“My right hand is Jimi Hendrix’s left hand
My left hand is Kurt Cobain’s right hand
Legs feet and hips are Michael Jackson’s
Voice from voice from Kiyoshiro Imawano”
Daisuke (Ryunosuke Kamiki) is a typical teen, obsessed with his classmate Hiromi (Rie Miyazawa). But all his elaborate plotting to sit next to her on their field trip proves to be futile, as the bus plummets off a cliff, killing everyone aboard.
Now, a movie that more or less starts with the death of an entire high school class – presented as a visual gag – is going to be an acquired taste, no matter how well-executed. But Too Young To Die is, if nothing else, the platonic ideal of a comedy that starts with 30 teenagers dying in a bus crash.
So there’s that.
Daisuke winds up in Hell, and becomes determined to find a way to escape so he can reunite with Hiromi. Which is the exact sort of pie in the sky, short sighted ambition that one would expect from a hormonal 15- year old.
When typed out like that, in handy synopsis form, the outline sounds vaguely similar to What Dreams May Come, the 1999 romantic fantasy where Robin Williams tries to rescue his wife from Hell after she commits suicide, which is… pretty darkly ironic these days.
But, as in all stories, it’s not the story itself, but the details.
The details in this case are that Daisuke plans to rock his way out of Hell, with the assistance of a demonic heavy metal band called Hells.
There, you see? Now you get why we’re talking about all this…
Too Young To Die was, without question, the highlight o the New York Asian Film Festival, and the stats back me up on this: it was the only movie that the Subway Cinema crew unanimously voted into the festival (which, as I learned last year, can be a highly contentious process), AND it won the Audience Award, with record attendance.
Believe the hype; it’s actually that good…
What’s most impressive about Too Young To Die is that it’s a comedy that maintains its hilarity for the entire length of its almost two hours, which is a rare feat. On top of that, it manages to fit in some philosophical musings about the nature of time and connection and of roads not taken.
Daisuke quickly learns he has seven chances to petition Lord Enma (the judge of the dead, who looks exactly like Lemmy) to be reincarnated before he’ll be permanently trapped in Hell and turned into a demon.
Killer K, the lead singer of Hells (who is the proud owner of all the dead rock star body parts previously mentioned), takes it upon himself to become Daisuke’s demented mentor in Hell, and to recruit him to help play the one good song he wrote for the woman he left behind when he died. It’s a union of mutually assured romantic destruction; but as time (which flows differently in Hell than it does on Earth) keeps moving forward, the question starts to become how long you should hold on to a dream in the face of a crushing reality.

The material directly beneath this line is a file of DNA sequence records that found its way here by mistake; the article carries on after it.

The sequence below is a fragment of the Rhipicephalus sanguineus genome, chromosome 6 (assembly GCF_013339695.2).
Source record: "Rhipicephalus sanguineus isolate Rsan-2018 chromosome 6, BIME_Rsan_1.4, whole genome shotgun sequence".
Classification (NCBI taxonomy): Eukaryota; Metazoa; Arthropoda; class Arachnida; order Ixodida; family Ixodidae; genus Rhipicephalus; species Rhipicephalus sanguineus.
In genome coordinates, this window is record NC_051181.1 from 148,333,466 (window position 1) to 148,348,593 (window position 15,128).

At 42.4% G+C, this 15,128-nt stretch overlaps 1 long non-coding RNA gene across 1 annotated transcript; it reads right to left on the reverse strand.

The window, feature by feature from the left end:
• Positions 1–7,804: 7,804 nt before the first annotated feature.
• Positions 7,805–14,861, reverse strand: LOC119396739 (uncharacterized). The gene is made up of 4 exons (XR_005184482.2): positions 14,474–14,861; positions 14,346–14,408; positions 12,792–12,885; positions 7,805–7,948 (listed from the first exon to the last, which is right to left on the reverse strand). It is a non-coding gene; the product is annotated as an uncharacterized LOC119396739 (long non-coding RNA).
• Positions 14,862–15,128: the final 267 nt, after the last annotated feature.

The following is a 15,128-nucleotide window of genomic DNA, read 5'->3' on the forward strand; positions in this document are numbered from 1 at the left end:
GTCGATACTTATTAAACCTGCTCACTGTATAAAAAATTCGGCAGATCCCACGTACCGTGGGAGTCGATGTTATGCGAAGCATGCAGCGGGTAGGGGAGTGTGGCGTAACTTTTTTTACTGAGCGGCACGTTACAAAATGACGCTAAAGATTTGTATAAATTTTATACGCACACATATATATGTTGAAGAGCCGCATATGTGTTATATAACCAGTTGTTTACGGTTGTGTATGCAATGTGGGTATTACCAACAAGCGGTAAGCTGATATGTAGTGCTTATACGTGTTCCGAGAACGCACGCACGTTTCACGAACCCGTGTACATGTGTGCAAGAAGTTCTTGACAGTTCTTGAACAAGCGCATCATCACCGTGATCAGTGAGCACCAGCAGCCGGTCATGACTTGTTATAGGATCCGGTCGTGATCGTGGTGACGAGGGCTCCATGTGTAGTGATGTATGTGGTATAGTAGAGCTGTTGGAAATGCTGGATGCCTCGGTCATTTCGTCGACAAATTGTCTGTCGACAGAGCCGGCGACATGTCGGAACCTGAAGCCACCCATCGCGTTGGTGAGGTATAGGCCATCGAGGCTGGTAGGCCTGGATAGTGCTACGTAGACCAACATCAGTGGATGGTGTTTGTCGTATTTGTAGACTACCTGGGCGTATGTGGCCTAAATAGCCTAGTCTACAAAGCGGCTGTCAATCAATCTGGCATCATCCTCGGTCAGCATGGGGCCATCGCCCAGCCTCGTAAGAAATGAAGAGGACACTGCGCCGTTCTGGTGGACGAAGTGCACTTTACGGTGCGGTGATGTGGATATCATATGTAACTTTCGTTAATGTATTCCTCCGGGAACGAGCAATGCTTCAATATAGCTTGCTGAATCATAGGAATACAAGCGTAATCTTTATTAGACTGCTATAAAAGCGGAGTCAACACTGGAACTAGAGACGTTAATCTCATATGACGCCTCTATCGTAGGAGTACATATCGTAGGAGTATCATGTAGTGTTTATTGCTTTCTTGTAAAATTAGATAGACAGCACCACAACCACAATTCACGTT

Which might sound a little heavy, but just imagine it with kickass guitar solos and shit.
Explaining why a comedy is funny is basically death to comedy, but there’s a level of invention and world building here that elevates the high concept past ‘kind of a funny idea’ and into the realm of ‘straight up inspired’. Unlike the loose, improvisational style that’s taken root in modern comedy, Too Young To Die is carefully, intricately structured. The gags build on one another, crisscrossing and doubling back to achieve maximum hilarity. Improvisation can absolutely be an effective way of garnering loose, unexpected laughs, but when you get right down to it, there’s nothing like a well-executed setup and punchline.
Daisuke travels up and down the evolutionary ladder in his quest to get back to Hiromi (the method of his transport back to Earth becomes a consistently hilarious running gag), but never seems to get any closer to winning Hiromi’s heart (it’s hard to get someone to love you when you’ve been reborn as, say, a seal or a crab…)
But a second act twist creates a kink on the narrative, as an unforeseen tragedy on Earth forces Daisuke to have to choose between his own happiness and fulfilling his promise to Killer K. Given the nature of the tragedy and how much it could have derailed the jokes, it’s all the more impressive that the movie’s funniest beats are still in front of it, including what happens when Daisuke finally manages to reincarnate as a human, which made me laugh so hard I nearly threw up in a completely sold out theater.
Look, there’s not much to say here; either you read the description and you thought it was the dumbest thing you’ve ever heard in your life, in which case you’re stupid and I hate you, or you read it and thought ‘Man alive, I have to see this movie immediately!’, which is the correct response.
It’s pretty much everything you’d hope for from a movie about a Japanese heavy metal band rocking the fuck out in Hell.
Stop reading. Go see it.
Like, right freaking now.